Oracle refreshes entire SaaS line, aiming to fuel cloud momentum

As the migration of enterprises to the cloud picks up steam, Oracle is intent on keeping up. It has taken to refreshing its SaaS applications twice a year, bringing them up to feature parity with its on-premises software and adding brand-new features for e-commerce and internet-centric supply chain management.

Oracle Cloud Applications Release 13, announced Wednesday, is the newest iteration of the company’s cloud-based business applications. It upgrades the user interface across all the apps and delivers new capabilities for supply chain management (SCM), ERP, human capital management (HCM) and the CX Cloud Suite for customer experience management.

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CIO Cloud Computing

Forget the GUI: The return of the command line

If you immerse yourself in Microsoft history for long enough, you’ll come across more than one story about staff trying to add more command-line features to its operating systems. The plans go up the corporate tree, to the rarified heights of a Bill Gates review, where the executives ask, “What part of the name Windows do you have a problem with?”

Corporate legends aside, Windows on both the desktop and server have long been the province of GUIs, point-and-click experiences driving everything from files on desktop PCs to managing entire virtual networks in the public cloud. That was all very well when you were dealing with tens of PCs and a handful of servers in an office. It even still worked for client-server enterprise applications or a small farm of web servers.

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InfoWorld Cloud Computing

IDG Contributor Network: How SaaS abandonment is killing your enterprise bottom line

Ten years ago every company bought enterprise software, often in abundance. Today, 96% of organizations have now shelved some or all of it. While buying software is daunting, it is essential for competing in increasingly sophisticated industries.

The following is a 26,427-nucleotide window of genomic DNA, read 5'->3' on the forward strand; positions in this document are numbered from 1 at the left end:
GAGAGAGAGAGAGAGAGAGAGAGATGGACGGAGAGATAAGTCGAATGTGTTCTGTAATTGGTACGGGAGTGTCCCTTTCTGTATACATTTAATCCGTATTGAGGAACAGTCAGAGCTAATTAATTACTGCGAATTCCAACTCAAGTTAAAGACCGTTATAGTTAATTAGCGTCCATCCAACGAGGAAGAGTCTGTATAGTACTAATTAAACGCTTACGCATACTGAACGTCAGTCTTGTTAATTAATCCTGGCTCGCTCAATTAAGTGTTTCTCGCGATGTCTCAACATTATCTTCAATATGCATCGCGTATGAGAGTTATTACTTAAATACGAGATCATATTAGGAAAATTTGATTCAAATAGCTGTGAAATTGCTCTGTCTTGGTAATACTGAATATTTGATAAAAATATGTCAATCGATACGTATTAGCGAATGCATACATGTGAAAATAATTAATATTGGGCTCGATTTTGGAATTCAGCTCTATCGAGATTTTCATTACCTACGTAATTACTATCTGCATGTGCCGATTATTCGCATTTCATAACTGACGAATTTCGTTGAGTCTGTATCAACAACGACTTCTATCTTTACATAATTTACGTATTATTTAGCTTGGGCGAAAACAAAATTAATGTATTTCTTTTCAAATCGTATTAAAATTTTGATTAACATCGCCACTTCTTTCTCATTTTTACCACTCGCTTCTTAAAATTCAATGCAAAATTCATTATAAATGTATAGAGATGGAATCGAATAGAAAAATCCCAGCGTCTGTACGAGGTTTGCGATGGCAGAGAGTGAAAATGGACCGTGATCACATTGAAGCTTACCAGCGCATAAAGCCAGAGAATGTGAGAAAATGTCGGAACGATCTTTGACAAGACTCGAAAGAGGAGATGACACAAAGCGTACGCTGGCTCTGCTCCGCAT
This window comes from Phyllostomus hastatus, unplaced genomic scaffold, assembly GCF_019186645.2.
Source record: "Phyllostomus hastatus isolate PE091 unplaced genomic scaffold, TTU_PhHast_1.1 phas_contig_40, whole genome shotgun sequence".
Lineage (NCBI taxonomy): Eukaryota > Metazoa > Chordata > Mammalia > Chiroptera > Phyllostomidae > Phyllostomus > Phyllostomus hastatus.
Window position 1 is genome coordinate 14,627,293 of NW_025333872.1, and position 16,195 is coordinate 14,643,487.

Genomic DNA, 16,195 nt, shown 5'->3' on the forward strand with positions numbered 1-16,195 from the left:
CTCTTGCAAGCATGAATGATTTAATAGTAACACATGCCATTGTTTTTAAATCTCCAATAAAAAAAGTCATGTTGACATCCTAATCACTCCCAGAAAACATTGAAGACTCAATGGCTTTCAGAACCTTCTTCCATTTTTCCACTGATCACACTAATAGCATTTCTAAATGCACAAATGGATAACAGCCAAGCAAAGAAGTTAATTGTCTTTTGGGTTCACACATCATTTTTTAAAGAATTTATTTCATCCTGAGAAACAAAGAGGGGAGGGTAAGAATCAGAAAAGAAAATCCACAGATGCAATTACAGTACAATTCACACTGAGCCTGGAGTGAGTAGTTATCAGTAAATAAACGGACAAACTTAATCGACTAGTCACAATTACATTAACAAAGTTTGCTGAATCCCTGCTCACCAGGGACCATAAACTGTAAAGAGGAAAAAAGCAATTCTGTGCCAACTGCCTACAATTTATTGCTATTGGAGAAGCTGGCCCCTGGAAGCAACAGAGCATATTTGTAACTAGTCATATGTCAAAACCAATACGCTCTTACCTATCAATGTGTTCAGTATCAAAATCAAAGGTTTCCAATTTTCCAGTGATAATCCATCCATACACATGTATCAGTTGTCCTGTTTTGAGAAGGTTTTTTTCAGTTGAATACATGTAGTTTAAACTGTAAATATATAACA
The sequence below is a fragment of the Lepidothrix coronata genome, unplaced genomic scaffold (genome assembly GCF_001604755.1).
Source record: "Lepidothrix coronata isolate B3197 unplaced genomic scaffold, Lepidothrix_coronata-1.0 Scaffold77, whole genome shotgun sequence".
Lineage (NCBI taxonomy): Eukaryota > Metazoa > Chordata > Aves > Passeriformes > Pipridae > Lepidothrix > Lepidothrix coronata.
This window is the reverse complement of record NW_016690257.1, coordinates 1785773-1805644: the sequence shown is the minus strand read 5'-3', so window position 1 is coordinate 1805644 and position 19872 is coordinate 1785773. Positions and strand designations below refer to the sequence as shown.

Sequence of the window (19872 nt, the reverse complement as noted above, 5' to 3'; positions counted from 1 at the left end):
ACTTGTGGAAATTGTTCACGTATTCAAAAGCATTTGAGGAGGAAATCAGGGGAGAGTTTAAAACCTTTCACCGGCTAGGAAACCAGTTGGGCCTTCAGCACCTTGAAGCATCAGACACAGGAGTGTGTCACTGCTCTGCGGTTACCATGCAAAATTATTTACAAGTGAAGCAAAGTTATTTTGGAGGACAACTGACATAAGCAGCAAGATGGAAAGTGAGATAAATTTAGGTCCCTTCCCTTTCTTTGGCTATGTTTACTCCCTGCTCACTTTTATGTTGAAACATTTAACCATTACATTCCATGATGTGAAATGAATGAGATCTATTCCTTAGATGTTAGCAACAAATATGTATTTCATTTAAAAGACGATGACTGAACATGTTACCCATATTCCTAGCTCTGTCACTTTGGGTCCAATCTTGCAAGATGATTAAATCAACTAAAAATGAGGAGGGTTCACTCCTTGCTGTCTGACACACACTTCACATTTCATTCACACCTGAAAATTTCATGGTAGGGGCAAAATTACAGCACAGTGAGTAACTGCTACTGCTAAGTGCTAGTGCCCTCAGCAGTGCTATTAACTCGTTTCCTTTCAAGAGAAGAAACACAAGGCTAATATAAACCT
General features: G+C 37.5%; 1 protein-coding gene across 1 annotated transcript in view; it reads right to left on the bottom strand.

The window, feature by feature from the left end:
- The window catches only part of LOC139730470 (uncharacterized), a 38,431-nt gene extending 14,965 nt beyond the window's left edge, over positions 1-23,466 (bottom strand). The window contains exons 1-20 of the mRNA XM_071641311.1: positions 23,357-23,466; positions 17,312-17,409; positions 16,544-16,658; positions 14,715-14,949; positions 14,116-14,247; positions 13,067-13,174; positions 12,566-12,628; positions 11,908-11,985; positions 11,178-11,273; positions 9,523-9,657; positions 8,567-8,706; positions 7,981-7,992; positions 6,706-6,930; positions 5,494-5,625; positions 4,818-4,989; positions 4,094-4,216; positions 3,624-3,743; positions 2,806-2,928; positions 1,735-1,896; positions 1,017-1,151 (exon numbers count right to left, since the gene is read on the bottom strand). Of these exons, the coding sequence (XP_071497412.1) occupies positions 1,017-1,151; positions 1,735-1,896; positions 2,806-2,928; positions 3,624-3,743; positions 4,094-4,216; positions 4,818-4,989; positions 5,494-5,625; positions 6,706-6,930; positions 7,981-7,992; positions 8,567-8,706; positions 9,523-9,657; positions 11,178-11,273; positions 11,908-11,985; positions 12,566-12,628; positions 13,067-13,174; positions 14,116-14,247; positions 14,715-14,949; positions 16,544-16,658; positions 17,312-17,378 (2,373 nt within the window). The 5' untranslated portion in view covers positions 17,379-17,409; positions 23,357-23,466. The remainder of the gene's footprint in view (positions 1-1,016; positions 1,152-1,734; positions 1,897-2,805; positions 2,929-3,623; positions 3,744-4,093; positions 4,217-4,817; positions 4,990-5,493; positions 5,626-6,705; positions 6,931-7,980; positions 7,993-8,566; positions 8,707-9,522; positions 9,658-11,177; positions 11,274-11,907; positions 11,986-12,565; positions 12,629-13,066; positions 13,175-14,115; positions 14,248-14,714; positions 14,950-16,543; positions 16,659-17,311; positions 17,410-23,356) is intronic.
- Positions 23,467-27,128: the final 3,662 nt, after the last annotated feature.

The right software stack can give companies a competitive advantage, and because it is so much easier to buy today, brands are increasingly open to buying from more and more vendors.

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CIO Cloud Computing

Stratasys unveils an assembly line of cloud-controlled robotic 3D printers

Stratasys is developing a cloud-service platform that comprises expandable, server rack-like modular 3D printer units configured under one software platform to work simultaneously to mass produce parts.

The assembly line-style 3D printing platform will reside both in Stratasys’ own facilities as well as on the premises of business partners who can use the new Continuous Build 3D Demonstrator system to build their own parts or allow customers to use it for their own manufacturing needs.

Stratasys 3D Continuous Build Demonstrator Stratasys

Each 3D “print cell” (an individual 3D printer) in the array can produce a different print job to enable mass customization in volume production environments. Additional print cells can be added at any time to the scalable platform, and there is no theoretical limit to the number of cells, according to Tim Bohling, chief marketing officer at Stratasys.

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Computerworld Cloud Computing

A new app from SAP helps line managers keep track of their budgets

It’s not often easy for line-of-business managers to get a real-time view of their budgets and spending, but a new app from SAP aims to change that.

Based on SAP’s Hana Cloud Platform, the app pulls data from core financial reporting systems and makes it searchable, so that line managers can do ad hoc spend analyses and other on-the-fly calculations.

Called SAP RealSpend, the app lets managers drill down and perform a fine-grained analysis of actual and future spending. It can also deliver related forecast and budget plans.

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Computerworld Cloud Computing

That man who ‘deleted his entire company’ with a line of code? It was a hoax

The owner of a Web hosting company who claimed to have erased his entire business from the Internet with a single script command appears to have made the whole thing up.

Marco Marsala of Italy posted a cry for help on the popular Server Fault forum earlier this week, claiming he’d accidentally erased all the data on his servers including backups.

“I run a small hosting provider with more or less 1,535 customers and I use Ansible to automate some operations to be run on all servers,” Marsala wrote. “Last night I accidentally ran, on all servers, a Bash script with a rm -rf {foo}/{bar} with those variables undefined due to a bug in the code above this line.

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Computerworld Cloud Computing

That man who ‘deleted his entire company’ with a line of code? It was a hoax

The owner of a Web hosting company who claimed to have erased his entire business from the Internet with a single script command appears to have made the whole thing up.

Marco Marsala of Italy posted a cry for help on the popular Server Fault forum earlier this week, claiming he’d accidentally erased all the data on his servers including backups.

“I run a small hosting provider with more or less 1,535 customers and I use Ansible to automate some operations to be run on all servers,” Marsala wrote. “Last night I accidentally ran, on all servers, a Bash script with a rm -rf {foo}/{bar} with those variables undefined due to a bug in the code above this line.

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Network World Cloud Computing